I phoned my family for the first time in a while last night. I don't usually phone them - I e-mail a few times a week and they all read my blog, so I know they're always aware of what I'm getting up to, and they e-mail me their news so I'm in the loop as well. This works best for me, really. Every now and then I like to phone and hear their voices, but for the most part I am quite content with my pen (ok, my keyboard) functioning as my mouthpiece. This is mostly because it's easier to organise my thoughts into something coherent when I write, as opposed to the endless, news item-hopping ramblings I find myself spouting when conversing with them. That's not to say they don't enjoy them - I am sure they never tire of hearing me talk... God knows I never tire of talking! But it certainly makes more sense and is more cohesive, not to mention descriptive, when it's written down. One other thing that is greatly lacking in conversation is irony. Of course, irony happens whether you speak or write about it, but writing captures irony in a truly satisfying way that the spoken word cannot. Irony is a form of god - it is to writers what Father Christmas is to children.
Mini-me and G are moving into their flat this weekend. After months of shacking up with the folks while they wait for their tennant's lease to expire, they are about to experience the freedom of moving out for the first time. They did live by themselves during their UK stint, but it was a live-in pub job, even though they had their own little flat, so it doesn't really count - no rent to pay, no grocery shopping as all food was stolen from the kitchen.... This will mark the first time they're living alone with all their expenses. Makes me nostalgic for the days when Shoes and I had our own haven of space and peace. Don't get me wrong, we've adjusted perfectly well to living with housemates, but nothing beats the feeling of having a place to call you own, rather than jointly your own. It's been bliss this week without Eyes and Scarves, in a way that it can only be when you've lived with people for so long you've forgotten what it's like to potter into the kitchen butt naked in the morning to make your coffee. I can shower with the door open so the steam doesn't build up (the fan is broken); watch whatever the hell I feel like on TV; speak when I want to and embrace complete silence when I don't. We've had silly, couple-type conversations that you just can't have in front of actual people for fear of encouraging a deep seated loathing; we've eaten, slept and lolled around in the lounge (aka bedroom, dining room and computer room this week) and we went a whole day without getting up or showering just because we could. My housemates' return will be tinged with a bit of regret for me; at the same time as it will be exciting because it's like moving in all over again - at least for the first day. Thereafter we'll ignore each other as usual when we need our me time.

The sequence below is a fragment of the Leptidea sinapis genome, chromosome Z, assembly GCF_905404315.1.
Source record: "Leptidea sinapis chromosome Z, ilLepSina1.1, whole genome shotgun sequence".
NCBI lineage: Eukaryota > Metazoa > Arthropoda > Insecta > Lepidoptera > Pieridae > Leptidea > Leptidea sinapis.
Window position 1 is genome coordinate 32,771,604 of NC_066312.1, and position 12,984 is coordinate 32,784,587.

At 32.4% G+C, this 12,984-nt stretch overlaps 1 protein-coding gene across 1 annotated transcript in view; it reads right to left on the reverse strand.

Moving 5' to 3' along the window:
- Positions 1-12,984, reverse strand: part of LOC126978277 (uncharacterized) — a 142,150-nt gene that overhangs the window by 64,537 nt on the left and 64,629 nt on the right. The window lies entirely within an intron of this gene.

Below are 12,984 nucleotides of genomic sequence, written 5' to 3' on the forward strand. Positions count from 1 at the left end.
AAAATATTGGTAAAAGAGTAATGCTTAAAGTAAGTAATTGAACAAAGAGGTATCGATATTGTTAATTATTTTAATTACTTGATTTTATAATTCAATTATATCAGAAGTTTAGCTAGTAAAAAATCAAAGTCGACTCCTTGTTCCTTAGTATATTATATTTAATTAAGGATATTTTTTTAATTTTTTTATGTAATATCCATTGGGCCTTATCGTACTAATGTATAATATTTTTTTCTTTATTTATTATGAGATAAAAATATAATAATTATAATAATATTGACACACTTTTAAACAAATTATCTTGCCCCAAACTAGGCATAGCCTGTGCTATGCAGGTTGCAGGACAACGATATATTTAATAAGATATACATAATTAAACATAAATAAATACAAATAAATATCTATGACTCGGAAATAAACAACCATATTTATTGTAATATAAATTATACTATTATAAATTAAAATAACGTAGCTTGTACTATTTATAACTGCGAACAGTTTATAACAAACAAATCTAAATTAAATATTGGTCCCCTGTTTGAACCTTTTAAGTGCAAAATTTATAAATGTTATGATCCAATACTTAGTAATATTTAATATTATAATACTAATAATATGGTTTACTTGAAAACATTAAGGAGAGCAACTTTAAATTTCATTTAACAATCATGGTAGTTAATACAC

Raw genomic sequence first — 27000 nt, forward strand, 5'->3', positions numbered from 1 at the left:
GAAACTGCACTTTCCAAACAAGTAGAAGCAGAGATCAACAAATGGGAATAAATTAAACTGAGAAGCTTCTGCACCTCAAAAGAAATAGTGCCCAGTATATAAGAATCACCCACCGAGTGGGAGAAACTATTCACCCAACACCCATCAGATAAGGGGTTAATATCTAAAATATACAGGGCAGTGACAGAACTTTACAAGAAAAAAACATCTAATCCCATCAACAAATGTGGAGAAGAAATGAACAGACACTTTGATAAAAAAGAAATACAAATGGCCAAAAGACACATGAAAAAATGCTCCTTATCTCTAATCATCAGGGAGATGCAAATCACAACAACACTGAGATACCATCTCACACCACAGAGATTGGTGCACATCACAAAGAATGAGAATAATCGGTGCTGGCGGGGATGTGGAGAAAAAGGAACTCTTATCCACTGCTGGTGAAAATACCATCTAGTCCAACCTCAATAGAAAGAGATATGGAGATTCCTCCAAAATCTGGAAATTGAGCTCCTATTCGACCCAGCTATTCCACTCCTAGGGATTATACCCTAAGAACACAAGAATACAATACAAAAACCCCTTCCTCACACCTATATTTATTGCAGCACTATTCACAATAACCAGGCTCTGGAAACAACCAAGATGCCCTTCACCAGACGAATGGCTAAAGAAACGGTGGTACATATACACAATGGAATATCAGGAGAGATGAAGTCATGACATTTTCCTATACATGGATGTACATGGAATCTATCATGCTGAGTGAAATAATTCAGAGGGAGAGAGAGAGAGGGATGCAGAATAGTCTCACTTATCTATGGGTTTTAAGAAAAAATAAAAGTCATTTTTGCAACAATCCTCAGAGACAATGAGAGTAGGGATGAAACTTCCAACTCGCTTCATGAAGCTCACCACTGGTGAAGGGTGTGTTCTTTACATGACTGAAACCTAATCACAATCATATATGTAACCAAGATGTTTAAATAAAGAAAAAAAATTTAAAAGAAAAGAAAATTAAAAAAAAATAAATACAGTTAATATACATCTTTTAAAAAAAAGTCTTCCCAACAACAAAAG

It's interesting how friendship changes when you move in with someone, not through conscious effort but rather through an instinctive realisation that if you don't alter things, you'll end up hating each other. Scarf often used to say to me in the beginning that she missed our closeness - the almost telepathic bond we had where we were on the same page at the same time every moment we were together. Over the course of the last year and a half, that telepathic bond has given way to often concentrated tolerance and patience. Yes, hanging out together no longer holds the excitement and deep sense of comradeship that it once did... we used to look forward to seeing each other, now we look forward to each other's absence. But our friendship has deepened on another level which takes the place of the giddiness we used to inspire in each other. I know her inside out now, and vice versa... her flaws, her good points, the things that drive me mental and the things about her that I would never change. I like to think that deeper knowledge and subsequent acceptance of someone in all aspects is far more indicative of real friendship than just having a great time. As much as I mourn the loss of my personal space, I know when we eventually leave London for our own houses in Cape Town, I will truly miss living with Eyes and Scarves.... it will take a while to adjust to them not being there for the mundane, the celebratory occasions and our spontaneous weekend parties. See, now I am looking forward to their return on Sunday, and a night spent swapping stories, photos and future plans.